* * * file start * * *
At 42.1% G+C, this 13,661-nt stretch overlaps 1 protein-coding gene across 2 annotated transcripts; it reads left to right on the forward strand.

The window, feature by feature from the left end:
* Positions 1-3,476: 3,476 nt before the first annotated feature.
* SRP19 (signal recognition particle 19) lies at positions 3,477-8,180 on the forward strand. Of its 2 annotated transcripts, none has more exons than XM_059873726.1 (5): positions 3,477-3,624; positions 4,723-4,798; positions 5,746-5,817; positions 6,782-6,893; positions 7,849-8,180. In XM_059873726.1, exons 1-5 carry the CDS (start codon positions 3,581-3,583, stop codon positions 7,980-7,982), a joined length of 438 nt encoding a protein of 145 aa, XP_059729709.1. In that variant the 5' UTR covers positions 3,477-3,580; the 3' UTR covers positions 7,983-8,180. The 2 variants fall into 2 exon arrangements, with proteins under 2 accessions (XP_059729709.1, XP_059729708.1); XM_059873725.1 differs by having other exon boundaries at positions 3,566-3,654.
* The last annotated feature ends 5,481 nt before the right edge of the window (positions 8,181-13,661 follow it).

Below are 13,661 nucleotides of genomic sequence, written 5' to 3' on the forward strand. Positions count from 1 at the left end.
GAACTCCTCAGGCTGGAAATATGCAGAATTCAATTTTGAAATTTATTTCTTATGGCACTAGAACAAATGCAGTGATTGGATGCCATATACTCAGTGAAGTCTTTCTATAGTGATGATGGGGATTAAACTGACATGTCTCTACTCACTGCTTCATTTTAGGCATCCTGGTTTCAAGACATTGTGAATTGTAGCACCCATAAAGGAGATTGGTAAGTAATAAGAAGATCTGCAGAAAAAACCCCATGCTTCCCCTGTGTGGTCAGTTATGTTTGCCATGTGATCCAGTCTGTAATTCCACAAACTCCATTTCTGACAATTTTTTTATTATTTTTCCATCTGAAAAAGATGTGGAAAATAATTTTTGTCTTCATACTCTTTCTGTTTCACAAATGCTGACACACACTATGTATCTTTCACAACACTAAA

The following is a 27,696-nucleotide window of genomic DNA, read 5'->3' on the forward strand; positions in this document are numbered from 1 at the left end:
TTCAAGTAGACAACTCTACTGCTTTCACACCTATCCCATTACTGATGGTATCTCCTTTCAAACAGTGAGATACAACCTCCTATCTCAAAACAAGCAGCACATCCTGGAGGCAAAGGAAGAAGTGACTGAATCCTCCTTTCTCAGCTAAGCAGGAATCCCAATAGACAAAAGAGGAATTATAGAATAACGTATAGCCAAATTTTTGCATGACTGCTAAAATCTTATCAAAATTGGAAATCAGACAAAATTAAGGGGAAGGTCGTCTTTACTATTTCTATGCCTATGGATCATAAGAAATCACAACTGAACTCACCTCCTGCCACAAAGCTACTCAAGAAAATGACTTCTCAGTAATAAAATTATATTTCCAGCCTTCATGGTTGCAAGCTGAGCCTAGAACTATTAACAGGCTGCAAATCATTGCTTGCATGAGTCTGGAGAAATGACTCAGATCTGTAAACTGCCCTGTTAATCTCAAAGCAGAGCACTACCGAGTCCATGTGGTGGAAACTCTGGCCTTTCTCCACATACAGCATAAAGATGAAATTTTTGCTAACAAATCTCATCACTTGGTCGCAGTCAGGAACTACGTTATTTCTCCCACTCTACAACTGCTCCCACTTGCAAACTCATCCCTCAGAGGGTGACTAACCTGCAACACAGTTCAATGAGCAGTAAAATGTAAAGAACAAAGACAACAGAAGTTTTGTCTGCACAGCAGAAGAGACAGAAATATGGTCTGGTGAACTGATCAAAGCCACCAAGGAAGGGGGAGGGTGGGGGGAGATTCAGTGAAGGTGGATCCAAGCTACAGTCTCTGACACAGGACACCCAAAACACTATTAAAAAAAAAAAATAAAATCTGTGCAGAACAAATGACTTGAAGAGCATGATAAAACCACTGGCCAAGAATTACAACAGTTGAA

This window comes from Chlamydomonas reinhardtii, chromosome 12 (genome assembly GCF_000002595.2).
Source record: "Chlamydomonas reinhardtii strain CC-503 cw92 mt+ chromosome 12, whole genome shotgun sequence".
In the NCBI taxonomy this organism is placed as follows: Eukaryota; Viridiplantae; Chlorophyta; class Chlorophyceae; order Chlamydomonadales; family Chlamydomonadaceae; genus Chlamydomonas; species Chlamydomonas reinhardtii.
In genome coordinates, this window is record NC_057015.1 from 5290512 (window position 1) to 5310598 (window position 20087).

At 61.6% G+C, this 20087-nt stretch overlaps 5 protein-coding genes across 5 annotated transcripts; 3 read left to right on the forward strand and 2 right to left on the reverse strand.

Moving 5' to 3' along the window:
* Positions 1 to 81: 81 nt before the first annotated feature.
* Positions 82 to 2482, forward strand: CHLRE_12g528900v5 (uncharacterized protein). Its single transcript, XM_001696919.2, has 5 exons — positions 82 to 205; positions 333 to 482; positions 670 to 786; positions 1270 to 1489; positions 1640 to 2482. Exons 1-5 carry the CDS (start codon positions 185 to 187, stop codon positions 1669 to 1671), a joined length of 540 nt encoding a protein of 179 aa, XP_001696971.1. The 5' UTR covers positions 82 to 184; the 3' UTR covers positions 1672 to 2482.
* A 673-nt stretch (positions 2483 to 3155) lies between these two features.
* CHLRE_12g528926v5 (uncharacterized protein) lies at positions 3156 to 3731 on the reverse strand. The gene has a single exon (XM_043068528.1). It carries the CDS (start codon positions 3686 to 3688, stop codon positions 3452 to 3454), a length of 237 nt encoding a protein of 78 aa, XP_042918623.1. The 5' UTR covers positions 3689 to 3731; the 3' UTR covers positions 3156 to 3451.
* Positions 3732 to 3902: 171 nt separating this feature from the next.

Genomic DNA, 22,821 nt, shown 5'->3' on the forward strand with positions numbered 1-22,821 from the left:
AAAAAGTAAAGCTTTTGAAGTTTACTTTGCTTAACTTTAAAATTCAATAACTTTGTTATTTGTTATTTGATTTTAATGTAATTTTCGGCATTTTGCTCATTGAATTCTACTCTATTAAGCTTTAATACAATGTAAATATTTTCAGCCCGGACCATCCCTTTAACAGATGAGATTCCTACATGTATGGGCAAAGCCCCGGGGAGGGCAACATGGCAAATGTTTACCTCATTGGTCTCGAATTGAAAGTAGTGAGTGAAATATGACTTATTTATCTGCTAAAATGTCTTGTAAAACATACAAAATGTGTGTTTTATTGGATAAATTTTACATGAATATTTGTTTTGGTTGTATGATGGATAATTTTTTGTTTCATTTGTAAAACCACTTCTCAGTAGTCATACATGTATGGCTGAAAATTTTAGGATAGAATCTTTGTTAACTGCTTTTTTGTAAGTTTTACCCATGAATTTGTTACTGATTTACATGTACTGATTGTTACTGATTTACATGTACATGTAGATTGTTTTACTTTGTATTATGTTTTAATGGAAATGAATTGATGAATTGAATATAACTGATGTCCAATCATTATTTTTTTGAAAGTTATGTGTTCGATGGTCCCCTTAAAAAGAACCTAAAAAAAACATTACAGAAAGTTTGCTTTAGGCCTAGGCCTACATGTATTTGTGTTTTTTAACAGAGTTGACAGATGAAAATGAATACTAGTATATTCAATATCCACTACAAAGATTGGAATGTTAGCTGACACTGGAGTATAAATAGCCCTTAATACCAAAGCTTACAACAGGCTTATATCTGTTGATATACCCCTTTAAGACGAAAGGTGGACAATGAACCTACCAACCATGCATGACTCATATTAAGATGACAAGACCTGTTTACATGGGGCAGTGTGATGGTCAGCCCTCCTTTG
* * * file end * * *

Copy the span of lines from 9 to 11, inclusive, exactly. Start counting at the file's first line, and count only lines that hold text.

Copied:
TTCAAGTAGACAACTCTACTGCTTTCACACCTATCCCATTACTGATGGTATCTCCTTTCAAACAGTGAGATACAACCTCCTATCTCAAAACAAGCAGCACATCCTGGAGGCAAAGGAAGAAGTGACTGAATCCTCCTTTCTCAGCTAAGCAGGAATCCCAATAGACAAAAGAGGAATTATAGAATAACGTATAGCCAAATTTTTGCATGACTGCTAAAATCTTATCAAAATTGGAAATCAGACAAAATTAAGGGGAAGGTCGTCTTTACTATTTCTATGCCTATGGATCATAAGAAATCACAACTGAACTCACCTCCTGCCACAAAGCTACTCAAGAAAATGACTTCTCAGTAATAAAATTATATTTCCAGCCTTCATGGTTGCAAGCTGAGCCTAGAACTATTAACAGGCTGCAAATCATTGCTTGCATGAGTCTGGAGAAATGACTCAGATCTGTAAACTGCCCTGTTAATCTCAAAGCAGAGCACTACCGAGTCCATGTGGTGGAAACTCTGGCCTTTCTCCACATACAGCATAAAGATGAAATTTTTGCTAACAAATCTCATCACTTGGTCGCAGTCAGGAACTACGTTATTTCTCCCACTCTACAACTGCTCCCACTTGCAAACTCATCCCTCAGAGGGTGACTAACCTGCAACACAGTTCAATGAGCAGTAAAATGTAAAGAACAAAGACAACAGAAGTTTTGTCTGCACAGCAGAAGAGACAGAAATATGGTCTGGTGAACTGATCAAAGCCACCAAGGAAGGGGGAGGGTGGGGGGAGATTCAGTGAAGGTGGATCCAAGCTACAGTCTCTGACACAGGACACCCAAAACACTATTAAAAAAAAAAAATAAAATCTGTGCAGAACAAATGACTTGAAGAGCATGATAAAACCACTGGCCAAGAATTACAACAGTTGAA

This window comes from Chlamydomonas reinhardtii, chromosome 12 (genome assembly GCF_000002595.2).
Source record: "Chlamydomonas reinhardtii strain CC-503 cw92 mt+ chromosome 12, whole genome shotgun sequence".